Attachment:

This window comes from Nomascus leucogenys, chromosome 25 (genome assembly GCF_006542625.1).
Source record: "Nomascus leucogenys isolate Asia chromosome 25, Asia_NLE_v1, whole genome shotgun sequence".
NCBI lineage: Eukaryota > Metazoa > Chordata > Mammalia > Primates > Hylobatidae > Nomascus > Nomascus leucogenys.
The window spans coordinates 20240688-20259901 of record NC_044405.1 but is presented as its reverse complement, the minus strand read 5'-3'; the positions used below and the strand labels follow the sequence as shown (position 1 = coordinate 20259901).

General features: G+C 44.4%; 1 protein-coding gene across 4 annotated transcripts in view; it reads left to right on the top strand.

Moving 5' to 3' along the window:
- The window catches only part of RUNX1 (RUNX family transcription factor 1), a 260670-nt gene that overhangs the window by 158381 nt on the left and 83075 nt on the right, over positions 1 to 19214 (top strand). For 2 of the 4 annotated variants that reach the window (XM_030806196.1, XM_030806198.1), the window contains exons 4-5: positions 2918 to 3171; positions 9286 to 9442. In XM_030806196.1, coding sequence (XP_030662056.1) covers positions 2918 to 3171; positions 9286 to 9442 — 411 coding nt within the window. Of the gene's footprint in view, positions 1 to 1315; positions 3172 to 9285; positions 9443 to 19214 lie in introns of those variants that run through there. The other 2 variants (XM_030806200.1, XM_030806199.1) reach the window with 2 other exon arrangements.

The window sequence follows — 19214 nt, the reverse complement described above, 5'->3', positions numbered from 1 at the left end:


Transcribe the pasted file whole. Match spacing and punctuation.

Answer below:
This window comes from Nomascus leucogenys, chromosome 25 (genome assembly GCF_006542625.1).
Source record: "Nomascus leucogenys isolate Asia chromosome 25, Asia_NLE_v1, whole genome shotgun sequence".
NCBI lineage: Eukaryota > Metazoa > Chordata > Mammalia > Primates > Hylobatidae > Nomascus > Nomascus leucogenys.
The window spans coordinates 20240688-20259901 of record NC_044405.1 but is presented as its reverse complement, the minus strand read 5'-3'; the positions used below and the strand labels follow the sequence as shown (position 1 = coordinate 20259901).

General features: G+C 44.4%; 1 protein-coding gene across 4 annotated transcripts in view; it reads left to right on the top strand.

Moving 5' to 3' along the window:
- The window catches only part of RUNX1 (RUNX family transcription factor 1), a 260670-nt gene that overhangs the window by 158381 nt on the left and 83075 nt on the right, over positions 1 to 19214 (top strand). For 2 of the 4 annotated variants that reach the window (XM_030806196.1, XM_030806198.1), the window contains exons 4-5: positions 2918 to 3171; positions 9286 to 9442. In XM_030806196.1, coding sequence (XP_030662056.1) covers positions 2918 to 3171; positions 9286 to 9442 — 411 coding nt within the window. Of the gene's footprint in view, positions 1 to 1315; positions 3172 to 9285; positions 9443 to 19214 lie in introns of those variants that run through there. The other 2 variants (XM_030806200.1, XM_030806199.1) reach the window with 2 other exon arrangements.

The window sequence follows — 19214 nt, the reverse complement described above, 5'->3', positions numbered from 1 at the left end: